The 2014 Aspire to Inspire

Graduate nurse interview questions

Nurse Uncut has carried many articles about new grad unemployment (see our list of links at the end of today’s post). There’s no doubt conditions are especially tough at the moment (possibly tougher in states other than NSW). Today, Laurie Bickhoff, who graduated as an RN from the University of Newcastle in 2012, gives some advice on maximising your chances of securing a job as a graduate in these competitive times.

Nursing has always been considered a ‘safe’ career choice, in that jobs were easy to come by and the sentiment ‘you’ll never have to look for work’ widely accepted. Now, however, that has all changed, especially for graduate nurses. Throughout Australia, the competition for graduate positions has never been higher. A graduate job is far from guaranteed.

Laurie Bickhoff.

According to an Australian Nursing and Midwifery Federation government submission, published this April, in 2014 an estimated 15% of all nursing and midwifery graduates Australia-wide will be left unemployed. In 2013, 60% of Tasmanian and 72% of Queensland graduates were unemployed, joining another 800 graduates in Victoria, 400 in Western Australia and 280 in South Australia. Given these numbers, the pressure to secure a graduate position is incredibly high. (You can read about my stress waiting to hear if I would be successful in gaining employment here.)

The question on every nursing student’s mind is ‘How can I maximise my chances of securing a graduate nursing position?’ Hopefully, this post might give you some useful tips and advice.


I repeatedly hear students asking, “Are grades a determining factor in graduate selection?” with a common response being “No-one looks at them”. I have to disagree with the sentiment that marks are not important. First and foremost, to be a safe and competent nurse and avoid doing accidental harm to your patients, you need the sound knowledge and critical thinking skills which come through dedication to learning. Secondly, students on clinical placements who have this knowledge base and ability to ask pertinent questions make very good impressions on their supervising nurses and NUMs, impressions that can lead to positive references. Thirdly, your graduate interview will ask scenario-based questions, which to answer correctly and completely you will need to draw on the knowledge you have gained throughout your studies.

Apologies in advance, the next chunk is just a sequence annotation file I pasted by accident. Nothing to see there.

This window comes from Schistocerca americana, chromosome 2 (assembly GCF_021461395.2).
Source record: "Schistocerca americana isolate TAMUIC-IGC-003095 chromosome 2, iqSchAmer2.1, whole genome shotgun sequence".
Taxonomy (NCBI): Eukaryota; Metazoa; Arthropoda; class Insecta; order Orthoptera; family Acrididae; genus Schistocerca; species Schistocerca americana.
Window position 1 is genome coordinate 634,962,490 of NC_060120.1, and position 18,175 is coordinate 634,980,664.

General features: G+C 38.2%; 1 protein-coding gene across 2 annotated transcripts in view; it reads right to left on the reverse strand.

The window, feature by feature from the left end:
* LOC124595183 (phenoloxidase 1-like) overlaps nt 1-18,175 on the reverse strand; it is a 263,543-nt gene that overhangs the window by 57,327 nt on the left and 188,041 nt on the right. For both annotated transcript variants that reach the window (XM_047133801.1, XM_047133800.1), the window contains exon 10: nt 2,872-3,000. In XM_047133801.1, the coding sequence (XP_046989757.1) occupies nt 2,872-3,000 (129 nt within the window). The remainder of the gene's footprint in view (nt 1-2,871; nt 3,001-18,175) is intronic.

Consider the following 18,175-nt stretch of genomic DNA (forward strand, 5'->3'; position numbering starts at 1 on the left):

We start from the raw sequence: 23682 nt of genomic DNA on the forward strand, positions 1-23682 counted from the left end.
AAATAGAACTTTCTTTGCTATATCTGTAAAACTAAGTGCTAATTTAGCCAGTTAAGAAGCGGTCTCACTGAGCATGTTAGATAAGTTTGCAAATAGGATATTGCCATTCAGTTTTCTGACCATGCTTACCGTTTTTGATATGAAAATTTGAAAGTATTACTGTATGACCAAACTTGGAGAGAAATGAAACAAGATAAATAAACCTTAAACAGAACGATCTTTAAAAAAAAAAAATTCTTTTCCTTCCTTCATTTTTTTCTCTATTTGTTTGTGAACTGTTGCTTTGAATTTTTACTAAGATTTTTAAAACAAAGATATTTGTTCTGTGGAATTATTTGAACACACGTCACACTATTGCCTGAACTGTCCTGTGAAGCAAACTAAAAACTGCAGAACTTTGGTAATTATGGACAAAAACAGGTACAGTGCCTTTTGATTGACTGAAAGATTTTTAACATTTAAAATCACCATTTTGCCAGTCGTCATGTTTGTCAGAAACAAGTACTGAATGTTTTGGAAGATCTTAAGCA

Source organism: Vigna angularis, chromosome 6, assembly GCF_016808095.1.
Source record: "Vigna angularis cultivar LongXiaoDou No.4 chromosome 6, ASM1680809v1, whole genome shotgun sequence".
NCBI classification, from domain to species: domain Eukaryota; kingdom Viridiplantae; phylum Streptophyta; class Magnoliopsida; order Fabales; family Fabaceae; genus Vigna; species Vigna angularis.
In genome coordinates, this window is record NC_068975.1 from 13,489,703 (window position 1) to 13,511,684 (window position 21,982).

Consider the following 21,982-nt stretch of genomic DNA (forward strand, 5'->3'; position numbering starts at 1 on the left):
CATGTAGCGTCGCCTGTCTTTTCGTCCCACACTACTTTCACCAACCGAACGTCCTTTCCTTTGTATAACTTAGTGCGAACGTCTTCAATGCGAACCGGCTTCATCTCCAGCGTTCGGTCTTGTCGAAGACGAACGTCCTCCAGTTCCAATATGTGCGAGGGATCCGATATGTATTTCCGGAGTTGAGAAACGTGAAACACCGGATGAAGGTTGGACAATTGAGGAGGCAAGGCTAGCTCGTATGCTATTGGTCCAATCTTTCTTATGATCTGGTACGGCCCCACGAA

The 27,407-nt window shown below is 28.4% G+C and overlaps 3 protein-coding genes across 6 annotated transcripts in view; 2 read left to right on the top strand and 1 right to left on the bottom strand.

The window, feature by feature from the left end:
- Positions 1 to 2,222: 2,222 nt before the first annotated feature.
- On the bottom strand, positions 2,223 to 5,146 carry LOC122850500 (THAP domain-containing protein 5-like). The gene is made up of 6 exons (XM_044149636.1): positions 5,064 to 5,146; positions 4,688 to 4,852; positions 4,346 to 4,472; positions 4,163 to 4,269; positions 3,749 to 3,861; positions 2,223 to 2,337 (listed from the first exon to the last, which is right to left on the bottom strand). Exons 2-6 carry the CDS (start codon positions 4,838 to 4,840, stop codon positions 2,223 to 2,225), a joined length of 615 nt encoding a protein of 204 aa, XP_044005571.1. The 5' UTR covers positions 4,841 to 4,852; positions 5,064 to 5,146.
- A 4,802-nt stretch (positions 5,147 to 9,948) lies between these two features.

Lastly, while not all organisations look at your over-all GPA, there are some that do, especially in the private sector. As competition for graduate jobs increases, I believe more and more organisations will look closely at grades. However, at the same time, these organisations are also realising that grades are not the only indicator of your knowledge and skills and are changing their recruitment processes to reflect this.

For example, the QLD Mater Health Services graduate recruitment is a four pronged approach, which includes a team activity, a role play activity, a one-on-one interview and a paper-based activity. This approach allows applicants to demonstrate a wide range of skills and competencies in different situations.

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